DXO PhotoLab Finally Supports Lumix G9
DxO PhotoLab, my preferred RAW converter software, has finally added support for my favorite camera, the Lumix G9. Oringally support for the G9 was supposed to be out in February 2018. It’s taken until now to finally get it.
I must admit, I’m no fan of DxO taking so long to support new cameras. But… if you understand their unique software model, you begin to appreciate the reasons they’re always behind Adobe and others. I have no insider information, but from DxO’s marketing materials here is what they’re up against when trying to get an update out.
The “Thing” that makes DxO products so unique, particularly DxO PhotoLab, is the individual testing of EVERY lens, for any camera they decide to support. It’s possible that they may skip some lenses, but from my experience I’ve not found any I use that they don’t support. They put each lens model through their own in-house scientific analysis, checking for color issues, chromatic aberrations, soft edges, and who knows what else. They then program their findings into the software, making fixes for any problems found with additional fixes for aberrations found on the camera’s sensor. In the end, the software makes corrections to produce a superior image, eliminating—or at least removing as much as possible—the physical limitations of glass and hardware. Scientifically documenting and programing fixes for all the lenses of a particular system must be daunting. And it’s my guess the reason the process of updates can take quite some time.
Keep in mind that Adobe claims to have the same ability to fix lens and cameras issues with their so-called ‘Lens Profile.’ And they did it specifically to compete with the quality DxO was producing. But based on what I’ve seen in Lightroom, there’s a lot of manual, do-it-yourself options I know nothing about. You can even make your own custom adjustment for a particular lens and camera, but for goodness sakes, what the heck do I know about analyzing a lens from an optics performance standpoint? Not to mention where am I going to get the equipment to do a professional job? I think you get my point. Adobe suggests they do something similar, but from what I can tell and I may be wrong, Adobe doesn’t do the in-depth testing DxO PhotoLab does. Maybe the folks from Adobe refute this in the comments below?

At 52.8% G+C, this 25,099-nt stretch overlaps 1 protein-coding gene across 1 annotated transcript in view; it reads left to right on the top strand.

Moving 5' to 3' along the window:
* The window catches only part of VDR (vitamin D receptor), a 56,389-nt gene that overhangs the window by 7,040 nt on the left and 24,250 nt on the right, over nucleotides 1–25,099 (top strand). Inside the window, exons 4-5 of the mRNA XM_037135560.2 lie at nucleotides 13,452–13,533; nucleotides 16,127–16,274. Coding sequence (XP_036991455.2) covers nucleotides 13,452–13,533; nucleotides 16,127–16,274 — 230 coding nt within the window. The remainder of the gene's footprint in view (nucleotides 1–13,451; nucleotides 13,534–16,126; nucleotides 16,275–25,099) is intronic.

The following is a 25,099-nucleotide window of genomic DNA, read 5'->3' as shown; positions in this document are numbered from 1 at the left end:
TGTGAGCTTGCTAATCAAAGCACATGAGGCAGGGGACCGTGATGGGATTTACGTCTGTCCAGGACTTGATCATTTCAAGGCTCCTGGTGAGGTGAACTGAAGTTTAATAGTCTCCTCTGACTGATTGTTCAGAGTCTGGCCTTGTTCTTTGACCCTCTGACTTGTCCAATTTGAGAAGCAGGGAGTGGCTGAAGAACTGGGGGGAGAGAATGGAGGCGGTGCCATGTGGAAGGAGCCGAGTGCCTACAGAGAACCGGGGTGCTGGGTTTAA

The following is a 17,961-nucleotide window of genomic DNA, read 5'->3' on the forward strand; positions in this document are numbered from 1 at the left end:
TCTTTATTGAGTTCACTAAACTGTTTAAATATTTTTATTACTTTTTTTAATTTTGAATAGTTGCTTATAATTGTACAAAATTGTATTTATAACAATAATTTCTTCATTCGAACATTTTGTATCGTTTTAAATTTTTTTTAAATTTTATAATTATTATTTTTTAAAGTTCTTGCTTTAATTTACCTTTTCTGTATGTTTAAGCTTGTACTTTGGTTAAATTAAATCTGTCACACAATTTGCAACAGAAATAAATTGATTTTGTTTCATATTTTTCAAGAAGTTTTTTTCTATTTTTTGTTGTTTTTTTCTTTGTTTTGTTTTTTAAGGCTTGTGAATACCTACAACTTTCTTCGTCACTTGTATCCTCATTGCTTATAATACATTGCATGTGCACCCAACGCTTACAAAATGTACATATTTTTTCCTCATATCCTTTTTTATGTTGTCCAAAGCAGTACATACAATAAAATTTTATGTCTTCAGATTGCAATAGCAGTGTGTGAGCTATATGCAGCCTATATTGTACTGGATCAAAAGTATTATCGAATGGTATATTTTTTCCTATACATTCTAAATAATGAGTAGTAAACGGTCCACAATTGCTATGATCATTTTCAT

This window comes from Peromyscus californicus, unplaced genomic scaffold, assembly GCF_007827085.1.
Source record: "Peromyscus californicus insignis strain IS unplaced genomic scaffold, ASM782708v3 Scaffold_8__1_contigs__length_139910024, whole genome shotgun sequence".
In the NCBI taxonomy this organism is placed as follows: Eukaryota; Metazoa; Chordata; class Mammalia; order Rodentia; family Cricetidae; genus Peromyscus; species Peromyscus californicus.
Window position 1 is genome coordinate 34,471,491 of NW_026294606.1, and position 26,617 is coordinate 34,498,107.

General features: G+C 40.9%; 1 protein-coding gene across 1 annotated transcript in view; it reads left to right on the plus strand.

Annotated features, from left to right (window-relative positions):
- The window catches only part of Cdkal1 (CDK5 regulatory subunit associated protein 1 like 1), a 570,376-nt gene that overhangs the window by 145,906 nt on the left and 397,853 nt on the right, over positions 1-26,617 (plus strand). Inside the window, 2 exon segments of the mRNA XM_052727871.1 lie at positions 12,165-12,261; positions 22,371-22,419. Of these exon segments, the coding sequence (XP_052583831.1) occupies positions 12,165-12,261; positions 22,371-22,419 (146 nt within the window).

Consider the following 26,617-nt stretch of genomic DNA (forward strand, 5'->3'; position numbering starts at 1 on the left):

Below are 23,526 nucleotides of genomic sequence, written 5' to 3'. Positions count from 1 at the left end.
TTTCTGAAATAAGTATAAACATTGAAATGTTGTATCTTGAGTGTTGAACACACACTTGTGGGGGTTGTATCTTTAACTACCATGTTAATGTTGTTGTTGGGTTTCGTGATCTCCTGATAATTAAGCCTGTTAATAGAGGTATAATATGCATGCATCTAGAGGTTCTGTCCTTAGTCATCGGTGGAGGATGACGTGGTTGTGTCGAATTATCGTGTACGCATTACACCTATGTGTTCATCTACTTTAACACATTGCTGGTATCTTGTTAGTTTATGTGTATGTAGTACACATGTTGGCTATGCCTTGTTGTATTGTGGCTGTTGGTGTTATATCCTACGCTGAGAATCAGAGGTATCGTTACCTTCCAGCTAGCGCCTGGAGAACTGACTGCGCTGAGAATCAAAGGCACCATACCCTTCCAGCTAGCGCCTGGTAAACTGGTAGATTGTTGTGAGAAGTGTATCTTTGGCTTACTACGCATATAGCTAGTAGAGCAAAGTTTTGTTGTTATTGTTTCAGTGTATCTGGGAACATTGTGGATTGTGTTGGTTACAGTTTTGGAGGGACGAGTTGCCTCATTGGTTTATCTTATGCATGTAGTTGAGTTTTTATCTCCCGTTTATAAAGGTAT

DxO PhotoLab is the software portion of the Micro Four Thirds Triad I often talk to my students about. The Micro Four Thirds Triad consists of 1) the most up to date and current camera (G9 or equivalent) combined with 2) the highest quality lenses (think Leica 200mm F/2.8 and Leica 12-60mm) processed with 3) the best quality RAW converter you can get (DxO PhotoLab). Combine these three things and Micro Four Thirds has no problem competing head on with the traditional full frame DSLRs.
To be completely fair, not all is well within the DxO community. Just last April, 2018 DxO Labs announced the French version of bankruptcy proceedings. Not great news unfortunately. DxO is proud to promote their heritage of being founded by world-class engineers which they claim makes them different and better than the competition. However, I’ve seen other amazing products–the early days of Drobo for example–where engineers founded and ran the company and nearly destroyed it. Thankfully, Drobo is alive and well due to new management. Let’s hope the amazing image engineers at DxO can find new success and marketing management to do the same for DxO PhotoLab. I absolutely love this software and I’m rooting for them.
Finally, DxO recently purchased Nik software from Google. Nik’s always had a cult-like following, and it’s great news that DxO has brought it back from the ashes. Interestingly, DxO PhotoLab has many, if not all, the Nik tools built within the PhotoLab infrastructure, but from what I understand you can download the Nik modules independently. Apparently the Nik tools are downloaded as plugins to Adobe Lightroom and Photoshop CC which then gives you similar options that I’m using with DxO PhotoLab. I’m not completely familiar with how Nik works with Lightroom or Photoshop since I’ve completely switched over to Mylio as my database tool and DxO PhotoLab for processing my pictures.
However you’re working with your pictures now, you owe it to yourself to give these DxO software tools a try. Especially if you’re following the mantra of the Micro Four Thirds Triad. This is the third leg that can get you the quality to compete with full-frame cameras.